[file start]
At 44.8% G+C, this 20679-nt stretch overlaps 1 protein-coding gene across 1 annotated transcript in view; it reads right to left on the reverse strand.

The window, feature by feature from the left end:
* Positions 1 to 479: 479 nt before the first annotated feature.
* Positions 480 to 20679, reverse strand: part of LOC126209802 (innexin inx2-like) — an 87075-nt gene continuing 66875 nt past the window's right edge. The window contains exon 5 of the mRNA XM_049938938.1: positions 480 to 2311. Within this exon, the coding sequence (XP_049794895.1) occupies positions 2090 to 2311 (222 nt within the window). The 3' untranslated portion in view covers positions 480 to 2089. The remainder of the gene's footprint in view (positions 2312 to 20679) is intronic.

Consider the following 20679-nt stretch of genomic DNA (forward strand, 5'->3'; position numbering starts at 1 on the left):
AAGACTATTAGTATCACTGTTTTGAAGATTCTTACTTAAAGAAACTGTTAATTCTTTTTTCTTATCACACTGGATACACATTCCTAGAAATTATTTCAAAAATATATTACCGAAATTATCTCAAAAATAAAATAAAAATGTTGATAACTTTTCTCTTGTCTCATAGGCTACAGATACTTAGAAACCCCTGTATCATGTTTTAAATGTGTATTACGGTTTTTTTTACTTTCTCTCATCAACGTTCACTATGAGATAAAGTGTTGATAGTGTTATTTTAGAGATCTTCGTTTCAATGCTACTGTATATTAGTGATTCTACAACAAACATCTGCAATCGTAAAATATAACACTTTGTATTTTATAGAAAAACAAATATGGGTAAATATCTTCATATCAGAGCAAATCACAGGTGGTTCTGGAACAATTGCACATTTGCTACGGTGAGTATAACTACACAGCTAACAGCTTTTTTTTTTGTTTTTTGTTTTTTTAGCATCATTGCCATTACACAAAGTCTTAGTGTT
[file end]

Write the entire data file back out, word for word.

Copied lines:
At 44.8% G+C, this 20679-nt stretch overlaps 1 protein-coding gene across 1 annotated transcript in view; it reads right to left on the reverse strand.

The window, feature by feature from the left end:
* Positions 1 to 479: 479 nt before the first annotated feature.
* Positions 480 to 20679, reverse strand: part of LOC126209802 (innexin inx2-like) — an 87075-nt gene continuing 66875 nt past the window's right edge. The window contains exon 5 of the mRNA XM_049938938.1: positions 480 to 2311. Within this exon, the coding sequence (XP_049794895.1) occupies positions 2090 to 2311 (222 nt within the window). The 3' untranslated portion in view covers positions 480 to 2089. The remainder of the gene's footprint in view (positions 2312 to 20679) is intronic.

Consider the following 20679-nt stretch of genomic DNA (forward strand, 5'->3'; position numbering starts at 1 on the left):
AAGACTATTAGTATCACTGTTTTGAAGATTCTTACTTAAAGAAACTGTTAATTCTTTTTTCTTATCACACTGGATACACATTCCTAGAAATTATTTCAAAAATATATTACCGAAATTATCTCAAAAATAAAATAAAAATGTTGATAACTTTTCTCTTGTCTCATAGGCTACAGATACTTAGAAACCCCTGTATCATGTTTTAAATGTGTATTACGGTTTTTTTTACTTTCTCTCATCAACGTTCACTATGAGATAAAGTGTTGATAGTGTTATTTTAGAGATCTTCGTTTCAATGCTACTGTATATTAGTGATTCTACAACAAACATCTGCAATCGTAAAATATAACACTTTGTATTTTATAGAAAAACAAATATGGGTAAATATCTTCATATCAGAGCAAATCACAGGTGGTTCTGGAACAATTGCACATTTGCTACGGTGAGTATAACTACACAGCTAACAGCTTTTTTTTTTGTTTTTTGTTTTTTTAGCATCATTGCCATTACACAAAGTCTTAGTGTT